HELENA, Mont. — The Montana Supreme Court restored the state's century-old ban on direct spending by corporations on political candidates or committees in a ruling that appears to buck a high profile U.S. Supreme Court decision that granted political speech rights to corporations.
The decision grants a big win to Attorney General Steve Bullock, who personally represented the state in defending its ban and is now running for governor.
The corporation that brought the case, and is also fighting accusations that it illegally gathers anonymous donations to fuel political attacks, said the state Supreme Court got it wrong. The group argues that the 1912 Corrupt Practices Act, passed as a citizen's ballot initiative, unconstitutionally blocks political speech by corporations.
"We feel Montanans do not forfeit their freedoms of speech and association simply because they associate as a corporation," said American Tradition Partnership executive director Donald Ferguson in a statement. "We are currently reviewing our legal options."
The lawsuit was prompted by the U.S. Supreme Court Citizens' United decision from last year granting political speech rights to corporations. A lower court then ruled the state ban was unconstitutional in the wake of the high court's decision.
But the Montana Supreme Court on Friday reversed the lower state court's analysis and application of the Citizen United case.
The Montana Supreme Court said Montana has a "compelling interest" to uphold its rationally tailored campaign finance laws that include a combination of restrictions and disclosure requirements.
A group seeking to undo the Citizen United decision lauded the Montana high court, with its co-founder saying it was a "huge victory for democracy."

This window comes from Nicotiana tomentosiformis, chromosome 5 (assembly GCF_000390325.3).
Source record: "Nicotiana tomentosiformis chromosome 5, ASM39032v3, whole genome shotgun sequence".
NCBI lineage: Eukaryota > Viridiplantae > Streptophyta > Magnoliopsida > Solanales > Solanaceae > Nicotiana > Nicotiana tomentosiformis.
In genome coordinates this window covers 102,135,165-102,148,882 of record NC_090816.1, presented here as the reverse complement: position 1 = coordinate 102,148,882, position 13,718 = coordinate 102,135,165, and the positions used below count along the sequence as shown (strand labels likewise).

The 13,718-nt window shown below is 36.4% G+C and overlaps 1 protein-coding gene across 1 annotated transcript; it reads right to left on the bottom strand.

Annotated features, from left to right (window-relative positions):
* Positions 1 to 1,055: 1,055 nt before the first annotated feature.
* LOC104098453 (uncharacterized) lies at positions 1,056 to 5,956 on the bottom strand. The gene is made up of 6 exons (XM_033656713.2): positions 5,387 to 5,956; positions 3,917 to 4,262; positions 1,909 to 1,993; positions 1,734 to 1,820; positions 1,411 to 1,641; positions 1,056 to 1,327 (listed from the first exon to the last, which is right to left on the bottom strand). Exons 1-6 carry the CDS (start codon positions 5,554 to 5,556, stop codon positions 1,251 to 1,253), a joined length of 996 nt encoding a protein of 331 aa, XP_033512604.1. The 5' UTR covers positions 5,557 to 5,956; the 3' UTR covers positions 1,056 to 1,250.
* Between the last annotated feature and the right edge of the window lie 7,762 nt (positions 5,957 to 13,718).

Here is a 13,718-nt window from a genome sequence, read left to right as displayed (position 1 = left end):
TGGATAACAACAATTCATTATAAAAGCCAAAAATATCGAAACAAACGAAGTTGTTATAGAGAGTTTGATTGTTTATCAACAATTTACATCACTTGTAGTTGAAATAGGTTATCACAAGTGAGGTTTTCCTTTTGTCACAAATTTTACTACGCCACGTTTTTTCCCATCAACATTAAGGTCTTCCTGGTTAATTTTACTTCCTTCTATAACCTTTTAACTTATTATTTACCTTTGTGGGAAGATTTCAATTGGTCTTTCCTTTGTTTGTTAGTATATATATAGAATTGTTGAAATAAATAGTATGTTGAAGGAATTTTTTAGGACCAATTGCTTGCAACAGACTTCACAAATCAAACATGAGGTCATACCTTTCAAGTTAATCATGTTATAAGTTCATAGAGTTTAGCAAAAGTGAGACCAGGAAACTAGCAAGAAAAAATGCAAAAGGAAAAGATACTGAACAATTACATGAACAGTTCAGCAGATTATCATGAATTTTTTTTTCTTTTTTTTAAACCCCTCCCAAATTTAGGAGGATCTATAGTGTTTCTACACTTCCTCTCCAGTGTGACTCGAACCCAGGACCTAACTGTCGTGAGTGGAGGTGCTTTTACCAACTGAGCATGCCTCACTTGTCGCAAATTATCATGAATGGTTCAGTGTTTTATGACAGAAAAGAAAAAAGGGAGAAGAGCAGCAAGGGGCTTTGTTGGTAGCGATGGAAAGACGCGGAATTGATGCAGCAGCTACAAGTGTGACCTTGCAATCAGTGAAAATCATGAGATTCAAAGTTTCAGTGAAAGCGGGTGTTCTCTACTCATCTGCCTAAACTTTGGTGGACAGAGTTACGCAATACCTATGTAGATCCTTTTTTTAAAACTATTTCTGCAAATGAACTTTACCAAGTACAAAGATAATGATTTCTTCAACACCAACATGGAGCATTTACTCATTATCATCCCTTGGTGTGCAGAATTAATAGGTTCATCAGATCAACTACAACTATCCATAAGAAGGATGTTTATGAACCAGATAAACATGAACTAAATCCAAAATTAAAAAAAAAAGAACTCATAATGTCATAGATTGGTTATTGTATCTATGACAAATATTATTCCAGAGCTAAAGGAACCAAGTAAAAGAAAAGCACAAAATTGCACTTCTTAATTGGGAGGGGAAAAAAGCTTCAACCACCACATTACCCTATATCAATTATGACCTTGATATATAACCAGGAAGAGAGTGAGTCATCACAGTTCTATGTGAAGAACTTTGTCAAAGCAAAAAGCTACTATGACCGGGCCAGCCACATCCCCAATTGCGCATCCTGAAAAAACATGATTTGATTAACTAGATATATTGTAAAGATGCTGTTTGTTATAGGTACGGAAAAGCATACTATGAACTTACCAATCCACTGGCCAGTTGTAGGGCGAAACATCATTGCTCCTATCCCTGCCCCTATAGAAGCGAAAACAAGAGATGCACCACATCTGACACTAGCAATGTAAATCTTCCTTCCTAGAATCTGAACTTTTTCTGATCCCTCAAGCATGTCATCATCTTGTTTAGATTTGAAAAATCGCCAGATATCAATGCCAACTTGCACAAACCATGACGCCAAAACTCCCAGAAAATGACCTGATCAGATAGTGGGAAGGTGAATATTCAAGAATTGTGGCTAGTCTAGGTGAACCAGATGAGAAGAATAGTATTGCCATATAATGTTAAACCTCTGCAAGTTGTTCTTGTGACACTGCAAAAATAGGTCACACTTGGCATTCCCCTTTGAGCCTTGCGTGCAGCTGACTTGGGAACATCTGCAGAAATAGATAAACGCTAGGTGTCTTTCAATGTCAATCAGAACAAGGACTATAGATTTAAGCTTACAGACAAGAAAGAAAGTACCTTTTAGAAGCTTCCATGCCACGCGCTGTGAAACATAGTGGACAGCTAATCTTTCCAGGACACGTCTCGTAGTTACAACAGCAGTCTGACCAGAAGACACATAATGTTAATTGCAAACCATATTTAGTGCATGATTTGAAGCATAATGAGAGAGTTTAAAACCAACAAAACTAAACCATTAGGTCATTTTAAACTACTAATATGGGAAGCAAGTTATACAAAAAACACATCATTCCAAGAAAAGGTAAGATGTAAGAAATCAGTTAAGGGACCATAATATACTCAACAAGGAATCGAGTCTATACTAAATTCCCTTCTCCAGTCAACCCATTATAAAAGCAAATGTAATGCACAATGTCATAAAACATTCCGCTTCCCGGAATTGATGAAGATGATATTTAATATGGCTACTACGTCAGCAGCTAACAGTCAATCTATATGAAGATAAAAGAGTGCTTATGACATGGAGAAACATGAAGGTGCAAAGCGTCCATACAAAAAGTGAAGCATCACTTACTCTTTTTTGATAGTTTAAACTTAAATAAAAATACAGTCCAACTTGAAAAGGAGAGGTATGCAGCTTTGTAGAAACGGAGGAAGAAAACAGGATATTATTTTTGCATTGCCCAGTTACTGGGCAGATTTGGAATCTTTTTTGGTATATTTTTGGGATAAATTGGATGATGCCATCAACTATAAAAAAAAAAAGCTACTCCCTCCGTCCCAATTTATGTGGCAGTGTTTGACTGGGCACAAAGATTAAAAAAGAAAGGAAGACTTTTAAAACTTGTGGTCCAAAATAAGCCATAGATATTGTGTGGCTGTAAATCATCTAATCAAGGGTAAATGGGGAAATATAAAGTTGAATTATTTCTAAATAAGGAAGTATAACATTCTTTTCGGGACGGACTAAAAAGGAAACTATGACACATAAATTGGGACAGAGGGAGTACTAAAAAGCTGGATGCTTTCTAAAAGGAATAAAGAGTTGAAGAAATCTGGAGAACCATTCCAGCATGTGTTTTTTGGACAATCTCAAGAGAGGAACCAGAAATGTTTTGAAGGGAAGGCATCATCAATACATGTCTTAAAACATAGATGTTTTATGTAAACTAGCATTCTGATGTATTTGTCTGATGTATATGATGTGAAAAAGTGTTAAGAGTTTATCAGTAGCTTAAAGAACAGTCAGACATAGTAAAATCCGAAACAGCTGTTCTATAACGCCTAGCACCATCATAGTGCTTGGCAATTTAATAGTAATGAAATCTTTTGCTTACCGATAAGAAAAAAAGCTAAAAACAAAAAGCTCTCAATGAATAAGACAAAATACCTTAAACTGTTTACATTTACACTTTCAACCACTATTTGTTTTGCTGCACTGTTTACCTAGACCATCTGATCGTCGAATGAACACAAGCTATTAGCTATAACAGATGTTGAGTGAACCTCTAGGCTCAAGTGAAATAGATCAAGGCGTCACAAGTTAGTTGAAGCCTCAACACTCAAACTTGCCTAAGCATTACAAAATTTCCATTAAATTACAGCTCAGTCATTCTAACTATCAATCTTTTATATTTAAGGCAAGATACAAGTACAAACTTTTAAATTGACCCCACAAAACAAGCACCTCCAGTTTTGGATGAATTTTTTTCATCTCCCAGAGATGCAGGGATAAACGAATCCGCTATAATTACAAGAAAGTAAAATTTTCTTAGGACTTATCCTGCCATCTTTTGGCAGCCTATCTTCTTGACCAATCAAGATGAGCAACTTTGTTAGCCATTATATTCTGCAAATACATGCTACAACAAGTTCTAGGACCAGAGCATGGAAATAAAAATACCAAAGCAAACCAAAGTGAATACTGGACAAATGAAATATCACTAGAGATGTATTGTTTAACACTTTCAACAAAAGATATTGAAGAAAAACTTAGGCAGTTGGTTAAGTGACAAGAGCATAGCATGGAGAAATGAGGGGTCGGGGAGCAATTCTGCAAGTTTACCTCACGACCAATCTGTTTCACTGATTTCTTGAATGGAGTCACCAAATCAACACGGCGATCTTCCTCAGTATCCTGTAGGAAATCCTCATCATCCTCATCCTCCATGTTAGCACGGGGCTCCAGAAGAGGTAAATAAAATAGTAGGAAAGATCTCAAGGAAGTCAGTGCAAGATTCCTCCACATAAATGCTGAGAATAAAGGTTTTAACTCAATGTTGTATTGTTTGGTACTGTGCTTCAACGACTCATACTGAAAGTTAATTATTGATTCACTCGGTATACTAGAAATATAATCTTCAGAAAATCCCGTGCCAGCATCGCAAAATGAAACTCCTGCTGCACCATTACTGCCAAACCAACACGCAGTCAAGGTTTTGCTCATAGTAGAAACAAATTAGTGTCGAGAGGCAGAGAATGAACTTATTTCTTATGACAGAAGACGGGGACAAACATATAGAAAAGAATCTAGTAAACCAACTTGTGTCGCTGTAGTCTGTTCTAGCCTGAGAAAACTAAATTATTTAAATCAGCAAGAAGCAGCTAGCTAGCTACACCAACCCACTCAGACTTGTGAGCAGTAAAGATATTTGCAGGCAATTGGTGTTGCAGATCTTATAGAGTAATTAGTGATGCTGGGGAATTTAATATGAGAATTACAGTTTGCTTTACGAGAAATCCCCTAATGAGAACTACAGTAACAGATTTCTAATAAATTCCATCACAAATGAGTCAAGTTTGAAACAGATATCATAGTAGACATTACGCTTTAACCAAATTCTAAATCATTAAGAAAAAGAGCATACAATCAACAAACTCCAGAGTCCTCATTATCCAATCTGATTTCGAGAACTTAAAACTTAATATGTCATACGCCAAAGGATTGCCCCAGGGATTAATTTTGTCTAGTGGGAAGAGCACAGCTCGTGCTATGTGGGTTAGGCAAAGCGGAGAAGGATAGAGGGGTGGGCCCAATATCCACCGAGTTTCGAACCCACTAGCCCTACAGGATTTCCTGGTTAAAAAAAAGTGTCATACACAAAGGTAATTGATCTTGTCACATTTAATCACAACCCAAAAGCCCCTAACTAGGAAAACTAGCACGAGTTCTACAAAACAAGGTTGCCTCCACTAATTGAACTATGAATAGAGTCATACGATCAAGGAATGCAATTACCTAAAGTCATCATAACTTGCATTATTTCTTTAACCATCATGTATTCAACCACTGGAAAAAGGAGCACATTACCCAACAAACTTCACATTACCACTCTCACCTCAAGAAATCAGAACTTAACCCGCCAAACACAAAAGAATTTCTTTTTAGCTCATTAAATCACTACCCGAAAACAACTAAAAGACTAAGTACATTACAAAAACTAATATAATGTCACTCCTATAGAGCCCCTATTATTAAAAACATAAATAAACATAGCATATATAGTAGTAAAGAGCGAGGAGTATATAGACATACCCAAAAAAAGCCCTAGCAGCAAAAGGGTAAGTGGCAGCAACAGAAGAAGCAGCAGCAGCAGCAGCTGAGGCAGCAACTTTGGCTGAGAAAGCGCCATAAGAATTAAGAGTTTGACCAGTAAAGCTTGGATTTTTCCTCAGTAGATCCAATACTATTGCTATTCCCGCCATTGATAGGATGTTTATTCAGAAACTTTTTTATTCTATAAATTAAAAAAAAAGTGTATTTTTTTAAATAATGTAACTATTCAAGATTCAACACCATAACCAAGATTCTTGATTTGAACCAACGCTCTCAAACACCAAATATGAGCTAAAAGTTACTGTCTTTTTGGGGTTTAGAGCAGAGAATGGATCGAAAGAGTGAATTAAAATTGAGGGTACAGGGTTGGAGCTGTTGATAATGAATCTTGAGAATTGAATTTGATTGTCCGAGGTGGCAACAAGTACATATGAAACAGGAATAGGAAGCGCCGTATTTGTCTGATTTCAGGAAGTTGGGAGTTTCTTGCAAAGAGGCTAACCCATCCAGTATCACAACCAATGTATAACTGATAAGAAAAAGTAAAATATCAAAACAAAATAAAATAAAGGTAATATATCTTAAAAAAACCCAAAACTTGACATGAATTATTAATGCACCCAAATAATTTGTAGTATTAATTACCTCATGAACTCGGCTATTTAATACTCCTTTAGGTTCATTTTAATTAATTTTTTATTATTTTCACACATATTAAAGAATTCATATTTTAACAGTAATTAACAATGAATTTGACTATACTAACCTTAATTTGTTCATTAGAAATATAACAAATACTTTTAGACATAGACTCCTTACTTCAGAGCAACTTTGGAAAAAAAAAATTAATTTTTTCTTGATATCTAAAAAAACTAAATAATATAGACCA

"With this ruling, the Montana Supreme Court now sets up the first test case for the U.S. Supreme Court to revisit its Citizens United decision, a decision which poses a direct and serious threat to our democracy," John Bonifaz, of Free Speech For People, said in a statement.
The Montana court agreed with Bullock's argument that past political corruption, led by the famed Butte "Copper Kings" that dominated state politics long ago, gives Montana a compelling interest in regulating corporate spending. They pointed out also that corporations can form voluntary political action committees — subject to disclosure requirements — as a way to remain politically active.
The high court said it could not find the current laws unfairly impeded corporate owners from engaging in political activity. And it said "political" corporations like American Tradition Partnership "act as conduits for anonymous spending by others and represent a threat to the 'political marketplace.'"
ATP has gained notoriety tangling with state campaign finance authorities, and riling Democrats and even some Republicans with hard-hitting attack mailers. It has done so without so far filing disclosures on spending or donors, previously arguing it does not need to do so.
It has a separate state lawsuit challenging the right of the state to penalize it, and a federal lawsuit that challenges many other aspects of state campaign finance regulations and disclosure requirements
The Montana Supreme Court argued there are plenty of ways for corporations to engage in politics, without funneling anonymous money into the process.
"The evidence submitted by the state in the district court similarly demonstrates that corporations, through their political committees organized under Montana law, are and have been a substantial presence and active participants in Montana politics," the court wrote. "The many lobbyists and political committees who participate in each session of the Montana Legislature bear witness. Under the undisputed facts here, the political committee is an easily implemented and effective alternative to direct corporate spending for engaging in political speech."
Two members of the Montana Supreme Court dissented. Both justices Beth Baker and James Nelson said that a state can't impose an outright ban against political spending under the Citizens United decision — even if the U.S. Supreme Court may have got its decision on the matter wrong.
"Citizens United is the law of the land, and this court is duty-bound to follow it," Nelson wrote. "When this case is appealed to the Supreme Court, as I expect it will be, a summary reversal on the merits would not surprise me in the least."